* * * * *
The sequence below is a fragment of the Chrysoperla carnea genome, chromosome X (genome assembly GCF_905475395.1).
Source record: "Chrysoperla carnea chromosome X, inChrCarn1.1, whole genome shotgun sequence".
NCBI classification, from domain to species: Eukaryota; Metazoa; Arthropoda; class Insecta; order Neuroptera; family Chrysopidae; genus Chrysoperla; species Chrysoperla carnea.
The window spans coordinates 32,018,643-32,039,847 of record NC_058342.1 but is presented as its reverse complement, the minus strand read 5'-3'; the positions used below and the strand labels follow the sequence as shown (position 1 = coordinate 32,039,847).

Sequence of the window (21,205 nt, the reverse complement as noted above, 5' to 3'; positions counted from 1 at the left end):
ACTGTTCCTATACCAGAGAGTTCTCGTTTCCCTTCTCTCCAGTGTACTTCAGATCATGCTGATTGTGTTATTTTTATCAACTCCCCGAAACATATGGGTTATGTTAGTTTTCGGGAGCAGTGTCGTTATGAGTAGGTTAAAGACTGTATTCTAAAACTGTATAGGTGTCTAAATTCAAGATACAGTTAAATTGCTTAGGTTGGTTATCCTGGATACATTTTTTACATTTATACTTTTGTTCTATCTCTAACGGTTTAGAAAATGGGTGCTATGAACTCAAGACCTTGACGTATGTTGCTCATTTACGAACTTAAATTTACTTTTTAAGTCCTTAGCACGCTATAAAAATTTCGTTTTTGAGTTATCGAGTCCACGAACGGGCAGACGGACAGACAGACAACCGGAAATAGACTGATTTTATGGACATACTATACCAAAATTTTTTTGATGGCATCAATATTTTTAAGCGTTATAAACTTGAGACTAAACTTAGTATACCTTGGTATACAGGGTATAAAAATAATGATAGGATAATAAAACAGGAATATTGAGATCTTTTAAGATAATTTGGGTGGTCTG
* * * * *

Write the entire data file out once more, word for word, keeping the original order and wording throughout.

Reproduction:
The sequence below is a fragment of the Chrysoperla carnea genome, chromosome X (genome assembly GCF_905475395.1).
Source record: "Chrysoperla carnea chromosome X, inChrCarn1.1, whole genome shotgun sequence".
NCBI classification, from domain to species: Eukaryota; Metazoa; Arthropoda; class Insecta; order Neuroptera; family Chrysopidae; genus Chrysoperla; species Chrysoperla carnea.
The window spans coordinates 32,018,643-32,039,847 of record NC_058342.1 but is presented as its reverse complement, the minus strand read 5'-3'; the positions used below and the strand labels follow the sequence as shown (position 1 = coordinate 32,039,847).

Sequence of the window (21,205 nt, the reverse complement as noted above, 5' to 3'; positions counted from 1 at the left end):
ACTGTTCCTATACCAGAGAGTTCTCGTTTCCCTTCTCTCCAGTGTACTTCAGATCATGCTGATTGTGTTATTTTTATCAACTCCCCGAAACATATGGGTTATGTTAGTTTTCGGGAGCAGTGTCGTTATGAGTAGGTTAAAGACTGTATTCTAAAACTGTATAGGTGTCTAAATTCAAGATACAGTTAAATTGCTTAGGTTGGTTATCCTGGATACATTTTTTACATTTATACTTTTGTTCTATCTCTAACGGTTTAGAAAATGGGTGCTATGAACTCAAGACCTTGACGTATGTTGCTCATTTACGAACTTAAATTTACTTTTTAAGTCCTTAGCACGCTATAAAAATTTCGTTTTTGAGTTATCGAGTCCACGAACGGGCAGACGGACAGACAGACAACCGGAAATAGACTGATTTTATGGACATACTATACCAAAATTTTTTTGATGGCATCAATATTTTTAAGCGTTATAAACTTGAGACTAAACTTAGTATACCTTGGTATACAGGGTATAAAAATAATGATAGGATAATAAAACAGGAATATTGAGATCTTTTAAGATAATTTGGGTGGTCTG